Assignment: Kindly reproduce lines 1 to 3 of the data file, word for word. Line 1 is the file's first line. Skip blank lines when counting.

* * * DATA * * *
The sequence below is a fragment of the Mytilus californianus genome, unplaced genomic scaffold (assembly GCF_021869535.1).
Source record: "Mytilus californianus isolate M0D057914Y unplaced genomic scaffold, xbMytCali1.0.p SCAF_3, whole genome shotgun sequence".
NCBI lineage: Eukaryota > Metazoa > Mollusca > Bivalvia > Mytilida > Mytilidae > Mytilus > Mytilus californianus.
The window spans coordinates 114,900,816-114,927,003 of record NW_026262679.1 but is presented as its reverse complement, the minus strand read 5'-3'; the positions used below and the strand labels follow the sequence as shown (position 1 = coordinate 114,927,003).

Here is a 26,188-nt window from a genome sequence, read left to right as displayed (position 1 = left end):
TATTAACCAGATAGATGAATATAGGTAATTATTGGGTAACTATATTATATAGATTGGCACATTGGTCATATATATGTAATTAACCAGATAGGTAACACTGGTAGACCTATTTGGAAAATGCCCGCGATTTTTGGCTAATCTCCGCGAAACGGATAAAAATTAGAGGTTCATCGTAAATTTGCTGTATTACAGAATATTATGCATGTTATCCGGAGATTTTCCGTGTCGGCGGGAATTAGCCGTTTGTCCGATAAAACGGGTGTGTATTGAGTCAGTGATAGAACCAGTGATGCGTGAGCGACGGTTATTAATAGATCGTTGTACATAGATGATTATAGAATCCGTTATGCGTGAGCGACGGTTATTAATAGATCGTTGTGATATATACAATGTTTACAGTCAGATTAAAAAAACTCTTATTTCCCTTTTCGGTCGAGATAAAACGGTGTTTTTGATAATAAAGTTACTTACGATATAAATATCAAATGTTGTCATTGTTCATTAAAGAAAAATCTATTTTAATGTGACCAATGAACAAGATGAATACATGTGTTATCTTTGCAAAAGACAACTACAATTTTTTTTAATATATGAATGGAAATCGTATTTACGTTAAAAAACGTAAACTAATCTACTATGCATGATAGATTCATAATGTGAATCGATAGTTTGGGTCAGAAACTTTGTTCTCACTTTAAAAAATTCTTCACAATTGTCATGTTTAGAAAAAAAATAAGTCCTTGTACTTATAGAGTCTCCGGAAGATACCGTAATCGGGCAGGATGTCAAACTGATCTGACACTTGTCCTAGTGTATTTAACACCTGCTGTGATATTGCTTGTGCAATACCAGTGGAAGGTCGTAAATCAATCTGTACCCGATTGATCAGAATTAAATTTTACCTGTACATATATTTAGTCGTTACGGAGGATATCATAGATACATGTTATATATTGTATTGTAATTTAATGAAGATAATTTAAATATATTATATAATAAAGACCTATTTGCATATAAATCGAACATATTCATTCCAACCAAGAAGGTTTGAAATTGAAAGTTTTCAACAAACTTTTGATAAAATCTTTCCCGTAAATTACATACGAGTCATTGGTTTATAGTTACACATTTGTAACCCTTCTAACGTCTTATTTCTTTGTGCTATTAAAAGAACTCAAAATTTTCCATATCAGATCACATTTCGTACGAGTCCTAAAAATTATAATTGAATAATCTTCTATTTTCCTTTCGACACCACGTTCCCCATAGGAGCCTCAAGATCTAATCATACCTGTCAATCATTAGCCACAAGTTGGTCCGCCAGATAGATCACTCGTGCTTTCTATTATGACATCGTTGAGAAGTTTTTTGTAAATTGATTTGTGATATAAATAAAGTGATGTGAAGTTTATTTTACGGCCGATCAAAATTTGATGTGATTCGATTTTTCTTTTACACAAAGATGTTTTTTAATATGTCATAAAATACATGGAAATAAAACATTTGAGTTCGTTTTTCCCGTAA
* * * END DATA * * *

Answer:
The sequence below is a fragment of the Mytilus californianus genome, unplaced genomic scaffold (assembly GCF_021869535.1).
Source record: "Mytilus californianus isolate M0D057914Y unplaced genomic scaffold, xbMytCali1.0.p SCAF_3, whole genome shotgun sequence".
NCBI lineage: Eukaryota > Metazoa > Mollusca > Bivalvia > Mytilida > Mytilidae > Mytilus > Mytilus californianus.